Businesses, locals react to state’s new COVID-19 safety standards

Coronavirus New Mexico

ALBUQUERQUE, N.M. (KRQE) – Governor Michelle Lujan Grisham said the coronavirus is winning in our state and in order to battle the virus, she is cracking down on businesses and focusing on the places that are causing the most problems. With the spike in COVID-19 cases, the state wants to mitigate and track where the problems are coming from, so they’re rolling out a new strategy.

“There’s a lot of changes every week, something new happens,” said La Placita employee Joseph Marchbanks.

Even for an established business like La Placita restaurant in Old Town, it’s been tough handling the ups and downs due to the pandemic. But because New Mexico is now one of the worst states in the nation for our spread rate, the state is taking even more action.

“We’re not in a good place right now, we’re trending poorly and we have the ability to do something about that,” said Gov. Lujan Grisham in a Tuesday COVID-19 news conference.

Starting Friday, the state is implementing new procedures for businesses. Places like breweries and restaurants will have to complete the state’s COVID-safe training by the end of the month to stay open. Dozens of places around the state have already voluntarily completed that before Tuesday, but they’ll also have to start spot testing employees and keep logs of dine-in customers for contact tracing purposes.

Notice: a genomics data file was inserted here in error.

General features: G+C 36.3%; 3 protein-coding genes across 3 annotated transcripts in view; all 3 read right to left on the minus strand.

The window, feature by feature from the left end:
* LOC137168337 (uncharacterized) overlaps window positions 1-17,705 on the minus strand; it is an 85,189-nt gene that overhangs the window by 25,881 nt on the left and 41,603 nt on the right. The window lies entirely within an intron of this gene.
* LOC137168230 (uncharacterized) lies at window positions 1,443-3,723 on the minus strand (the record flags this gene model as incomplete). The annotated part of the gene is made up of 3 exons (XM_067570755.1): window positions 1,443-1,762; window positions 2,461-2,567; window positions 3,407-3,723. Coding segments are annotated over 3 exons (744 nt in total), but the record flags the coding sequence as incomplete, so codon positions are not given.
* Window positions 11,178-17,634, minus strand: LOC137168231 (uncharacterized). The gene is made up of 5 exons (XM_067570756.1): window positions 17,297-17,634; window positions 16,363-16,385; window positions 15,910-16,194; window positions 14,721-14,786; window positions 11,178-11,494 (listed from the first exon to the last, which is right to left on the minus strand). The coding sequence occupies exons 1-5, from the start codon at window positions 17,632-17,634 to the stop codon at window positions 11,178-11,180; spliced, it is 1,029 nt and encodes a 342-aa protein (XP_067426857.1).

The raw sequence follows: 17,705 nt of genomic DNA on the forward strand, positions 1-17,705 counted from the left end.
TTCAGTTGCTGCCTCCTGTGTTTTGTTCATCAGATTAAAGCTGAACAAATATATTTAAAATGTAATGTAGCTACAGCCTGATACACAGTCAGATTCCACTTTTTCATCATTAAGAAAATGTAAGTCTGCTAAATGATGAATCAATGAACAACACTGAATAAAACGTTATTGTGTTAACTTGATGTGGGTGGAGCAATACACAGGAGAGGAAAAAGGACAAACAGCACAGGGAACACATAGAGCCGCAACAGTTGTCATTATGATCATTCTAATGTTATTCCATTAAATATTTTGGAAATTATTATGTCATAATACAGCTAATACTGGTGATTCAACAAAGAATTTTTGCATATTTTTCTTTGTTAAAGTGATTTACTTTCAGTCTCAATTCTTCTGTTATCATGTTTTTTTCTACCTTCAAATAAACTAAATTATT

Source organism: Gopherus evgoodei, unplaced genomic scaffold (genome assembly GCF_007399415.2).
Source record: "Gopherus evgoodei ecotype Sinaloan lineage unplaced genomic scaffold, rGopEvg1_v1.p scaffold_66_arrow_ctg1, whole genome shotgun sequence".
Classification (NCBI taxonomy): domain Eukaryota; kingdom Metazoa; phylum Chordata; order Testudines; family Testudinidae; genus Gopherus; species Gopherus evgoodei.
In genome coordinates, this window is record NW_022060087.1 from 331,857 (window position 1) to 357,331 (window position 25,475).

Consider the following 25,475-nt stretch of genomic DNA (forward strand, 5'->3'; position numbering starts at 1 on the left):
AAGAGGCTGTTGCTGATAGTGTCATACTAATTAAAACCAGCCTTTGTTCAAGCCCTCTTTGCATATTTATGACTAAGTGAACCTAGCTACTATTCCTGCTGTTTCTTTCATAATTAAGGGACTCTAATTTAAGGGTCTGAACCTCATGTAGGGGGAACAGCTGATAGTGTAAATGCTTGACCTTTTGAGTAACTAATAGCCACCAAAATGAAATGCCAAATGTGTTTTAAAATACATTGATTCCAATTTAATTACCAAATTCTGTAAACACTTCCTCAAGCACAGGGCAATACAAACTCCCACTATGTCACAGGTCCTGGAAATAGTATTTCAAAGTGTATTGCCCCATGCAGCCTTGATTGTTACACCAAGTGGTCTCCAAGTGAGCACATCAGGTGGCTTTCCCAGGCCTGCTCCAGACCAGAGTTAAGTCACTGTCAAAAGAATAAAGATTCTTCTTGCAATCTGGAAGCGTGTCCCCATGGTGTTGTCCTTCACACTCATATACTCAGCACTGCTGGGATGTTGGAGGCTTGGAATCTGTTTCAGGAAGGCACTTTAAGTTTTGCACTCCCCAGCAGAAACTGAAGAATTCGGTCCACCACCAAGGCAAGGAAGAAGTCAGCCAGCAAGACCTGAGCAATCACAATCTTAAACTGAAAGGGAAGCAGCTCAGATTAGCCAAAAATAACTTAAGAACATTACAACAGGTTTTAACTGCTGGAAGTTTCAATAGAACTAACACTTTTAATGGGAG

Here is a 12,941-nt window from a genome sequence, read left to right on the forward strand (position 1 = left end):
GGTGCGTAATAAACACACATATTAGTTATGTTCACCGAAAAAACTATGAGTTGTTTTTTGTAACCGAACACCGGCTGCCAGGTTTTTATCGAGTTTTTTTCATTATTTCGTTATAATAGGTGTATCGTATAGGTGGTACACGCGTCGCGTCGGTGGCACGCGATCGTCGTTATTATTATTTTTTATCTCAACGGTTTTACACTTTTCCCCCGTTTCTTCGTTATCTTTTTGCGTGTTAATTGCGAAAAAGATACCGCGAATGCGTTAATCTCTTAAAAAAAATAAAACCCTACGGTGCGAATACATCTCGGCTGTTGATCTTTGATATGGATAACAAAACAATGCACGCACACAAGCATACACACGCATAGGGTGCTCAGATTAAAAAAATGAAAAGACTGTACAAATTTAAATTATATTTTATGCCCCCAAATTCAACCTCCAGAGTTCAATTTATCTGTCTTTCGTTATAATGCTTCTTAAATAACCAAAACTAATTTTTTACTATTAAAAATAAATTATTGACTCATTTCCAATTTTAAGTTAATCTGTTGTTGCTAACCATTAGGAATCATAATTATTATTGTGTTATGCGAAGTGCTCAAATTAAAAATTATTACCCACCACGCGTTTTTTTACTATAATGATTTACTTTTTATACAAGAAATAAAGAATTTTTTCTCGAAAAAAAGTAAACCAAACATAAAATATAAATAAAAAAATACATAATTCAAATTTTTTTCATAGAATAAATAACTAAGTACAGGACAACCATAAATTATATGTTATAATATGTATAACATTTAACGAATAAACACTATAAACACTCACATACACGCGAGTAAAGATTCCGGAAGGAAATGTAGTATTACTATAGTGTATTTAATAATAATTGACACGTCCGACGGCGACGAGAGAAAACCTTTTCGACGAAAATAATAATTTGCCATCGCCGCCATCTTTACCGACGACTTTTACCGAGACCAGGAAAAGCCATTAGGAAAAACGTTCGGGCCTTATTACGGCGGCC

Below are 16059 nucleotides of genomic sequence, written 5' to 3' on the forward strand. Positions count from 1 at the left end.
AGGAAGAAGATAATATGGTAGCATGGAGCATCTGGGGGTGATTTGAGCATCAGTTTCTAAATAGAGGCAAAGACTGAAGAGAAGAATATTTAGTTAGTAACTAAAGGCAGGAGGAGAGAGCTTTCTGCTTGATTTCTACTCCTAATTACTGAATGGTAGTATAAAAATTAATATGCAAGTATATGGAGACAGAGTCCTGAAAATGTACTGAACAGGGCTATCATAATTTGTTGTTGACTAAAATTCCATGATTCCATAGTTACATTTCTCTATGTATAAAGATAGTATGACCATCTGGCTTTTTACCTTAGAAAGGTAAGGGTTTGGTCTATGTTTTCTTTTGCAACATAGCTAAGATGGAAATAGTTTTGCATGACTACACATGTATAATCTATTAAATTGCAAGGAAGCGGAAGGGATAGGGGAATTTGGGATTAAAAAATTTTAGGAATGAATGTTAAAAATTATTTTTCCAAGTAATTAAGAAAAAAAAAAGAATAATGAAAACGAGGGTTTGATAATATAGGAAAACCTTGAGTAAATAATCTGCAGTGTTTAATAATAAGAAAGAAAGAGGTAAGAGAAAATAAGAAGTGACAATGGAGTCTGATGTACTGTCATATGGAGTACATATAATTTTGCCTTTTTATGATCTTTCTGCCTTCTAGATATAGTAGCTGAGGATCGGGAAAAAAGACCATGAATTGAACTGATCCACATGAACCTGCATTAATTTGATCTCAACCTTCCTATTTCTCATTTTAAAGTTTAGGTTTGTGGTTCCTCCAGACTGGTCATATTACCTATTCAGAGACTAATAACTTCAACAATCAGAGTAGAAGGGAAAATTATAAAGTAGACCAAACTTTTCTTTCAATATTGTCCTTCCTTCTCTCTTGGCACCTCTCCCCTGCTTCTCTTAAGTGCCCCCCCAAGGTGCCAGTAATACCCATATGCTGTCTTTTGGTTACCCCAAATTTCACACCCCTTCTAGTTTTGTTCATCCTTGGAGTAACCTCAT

“I think it is a good idea,” said Marchbanks. “[But] it will be hard to do because not everyone wants to give out their information and stuff like that, you know?”

Some people have mixed thoughts about what they’re being asked to do. “I get why they want to track but that’s a little too far,” said Patrick Baca.

“It helps keeps track of the option whether or not to go get tested if obviously somebody was to go get tested or not but at the same time if you were worried about it, like me for example, if I was worried about it, I wouldn’t be going out to eat if that was the case,” said Derek Locey.

Also, if a business records four rapid responses in a two week period, that business must close for 14 days. The state will start publishing a Rapid Response COVID-19 Watchlist of places that have had a high number of rapid responses. Also starting Friday, all retail stores, including big box stores and grocery stores, will have to close by 10 p.m.; that does not include pharmacies.

New Mexico Coronavirus Resource Guide

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